If Devers looks bad for a week — as in, truly overmatched — the Sox aren’t going to have any better position for a trade for an established infielder or bat. If anything, the potential trade partner would gain ground.

Drellich: Red Sox play the waiting game as deadline approaches

Drellich: Red Sox play the waiting game as deadline approaches

BOSTON -- Doug Fister’s start on Thursday was the clearest reason an 8-6 Red Sox loss to the Blue Jays felt like a bridge day. He was there to give some rest to the other starters, which was a worthy idea. But Fister’s command was poor enough to make that decision questionable.

Presumably, Fister’s time as starter for the Sox is now over, although manager John Farrell was noncommittal afterward.

MORE RED SOX

Add it to the list of reasons the Red Sox look like a team in limbo at the moment. They’re in first place, while simultaneously playing a waiting game.

Whom the Sox acquire before the non-waiver trade deadline at the end of the month, and how long they wait to pull off a deal, looms large. Because even though the offense has looked better the last two days, it was still the primary drawback during a 4-4 homestand within the division.

Chris Sale and David Price will be on the mound to start a three-game weekend series against the Angels in Anaheim, so at least a feeling of normalcy should return.

“Back to the top of the rotation,” Farrell said. “We’ve got a chance to hopefully catch up with some recovery days down that bullpen. Anytime Chris and David are walking to the mound, we feel like we're extremely confident.”

But now, someone new needs to walk through the clubhouse door. Someone will, too -- it’s just a matter of when, lest Dave Dombrowski’s m.o. all of a sudden changes 40-plus years into his career.

There’s no confusion about what should be done.

As nice as it is that Christian Vazquez is capable of playing third base, the Red Sox need to find a situation where they have a third baseman who can start the game and finish it -- where they have someone whose bat is good enough to do so.

Vazquez manning third at the end of Thursday’s game is symbolic of the position on a whole: it’s been left to the warmest body at the moment, rather than someone who truly has a handle on the job.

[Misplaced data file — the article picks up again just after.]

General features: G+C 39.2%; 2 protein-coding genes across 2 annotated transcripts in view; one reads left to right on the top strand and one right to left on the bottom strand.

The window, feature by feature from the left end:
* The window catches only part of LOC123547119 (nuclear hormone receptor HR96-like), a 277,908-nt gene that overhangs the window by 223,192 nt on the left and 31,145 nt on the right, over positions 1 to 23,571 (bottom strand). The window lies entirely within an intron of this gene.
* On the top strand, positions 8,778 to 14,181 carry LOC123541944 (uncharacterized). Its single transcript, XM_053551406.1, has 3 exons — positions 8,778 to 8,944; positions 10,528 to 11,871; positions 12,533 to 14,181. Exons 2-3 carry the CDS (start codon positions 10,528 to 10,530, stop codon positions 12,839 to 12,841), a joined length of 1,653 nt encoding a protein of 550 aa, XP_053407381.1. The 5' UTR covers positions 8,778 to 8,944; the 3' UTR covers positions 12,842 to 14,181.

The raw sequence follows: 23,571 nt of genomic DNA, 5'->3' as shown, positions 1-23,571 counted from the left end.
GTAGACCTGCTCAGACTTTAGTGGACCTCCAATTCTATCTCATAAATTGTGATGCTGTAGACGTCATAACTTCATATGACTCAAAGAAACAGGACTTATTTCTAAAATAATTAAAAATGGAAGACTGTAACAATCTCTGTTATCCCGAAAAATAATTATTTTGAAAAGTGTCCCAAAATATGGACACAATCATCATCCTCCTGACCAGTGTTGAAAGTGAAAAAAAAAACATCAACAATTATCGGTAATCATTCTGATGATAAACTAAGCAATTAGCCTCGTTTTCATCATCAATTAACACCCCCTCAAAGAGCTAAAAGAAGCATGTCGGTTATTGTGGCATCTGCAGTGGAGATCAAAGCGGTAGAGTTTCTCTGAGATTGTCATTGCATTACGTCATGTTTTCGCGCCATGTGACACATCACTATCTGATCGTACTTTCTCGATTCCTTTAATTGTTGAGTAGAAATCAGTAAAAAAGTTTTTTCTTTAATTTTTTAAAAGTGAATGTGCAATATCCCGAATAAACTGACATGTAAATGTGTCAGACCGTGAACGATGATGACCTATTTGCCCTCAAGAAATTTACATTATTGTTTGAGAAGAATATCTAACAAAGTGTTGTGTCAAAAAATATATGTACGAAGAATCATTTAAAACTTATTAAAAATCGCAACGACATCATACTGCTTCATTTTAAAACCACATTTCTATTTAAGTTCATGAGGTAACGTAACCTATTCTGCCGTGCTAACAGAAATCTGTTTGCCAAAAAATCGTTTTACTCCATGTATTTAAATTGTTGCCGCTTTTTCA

Top prospect Rafael Devers has been hitting very well in his brief stint at Triple-A Pawtucket, going 8-for-22 (.364) in six games, with a .440 on-base percentage and a pair of home runs. He has four strikeouts compared to three walks.

But considering the way Dombrowski has spoken all season, the Sox seem intent on doing what’s best for Devers’ development rather than rushing the 20-year-old to aid the major league team. And what was right for Devers’ development thus far this season, as the Sox saw it, was three months at Double-A.

Spending only a week in Triple-A, or really anything less than a month, then, would seem hasty. Even a late August or September call-up would be a quick move, relatively speaking.

Barring a change of heart, then, help still needs to come from the outside. Even if the Sox believe in Devers for this year, he would still be an unknown commodity in the big leagues, and the Sox at this point need something more than that.

There’s a piece missing, at least one. Everyone’s waiting to see what comes next, including the clubhouse.

Farrell says Red Sox clubhouse anticipating trade

Farrell says Red Sox clubhouse anticipating trade

BOSTON — John Farrell might have stopped short of actually stumping for a deal. Still, the Red Sox manager on Thursday morning spoke highly of the potential impact of a trade and indicated his players are waiting to see what this front office can add to a first-place team.

From a morale perspective, Farrell sees a potential boon in an acquisition.

“I think it’s always a plus,” Farrell said. “It’s a strong sign that everyone is aligned to support, add to, fortify — however you want to describe it — an area of need. And I think there’s a lot that goes into — there’s almost an injection of maybe that support or, further momentum that, OK, this is going to better equip us to go deep into the season.”

The players, Farrell said, have an anticipation for the possibility of a trade as well.

“I think there is. I think players carry that,” Farrell said. “They’re well in tune. Maybe some of them might be wondering OK, am I out?...So there’s a tentative period of time that we’ll go through here in the next 10-14 days. But adding to [the team] I think is always a positive.”

A day earlier, Farrell noted the improvement the Yankees made in their trade for Todd Frazier, David Robertson and Tommy Kahnle.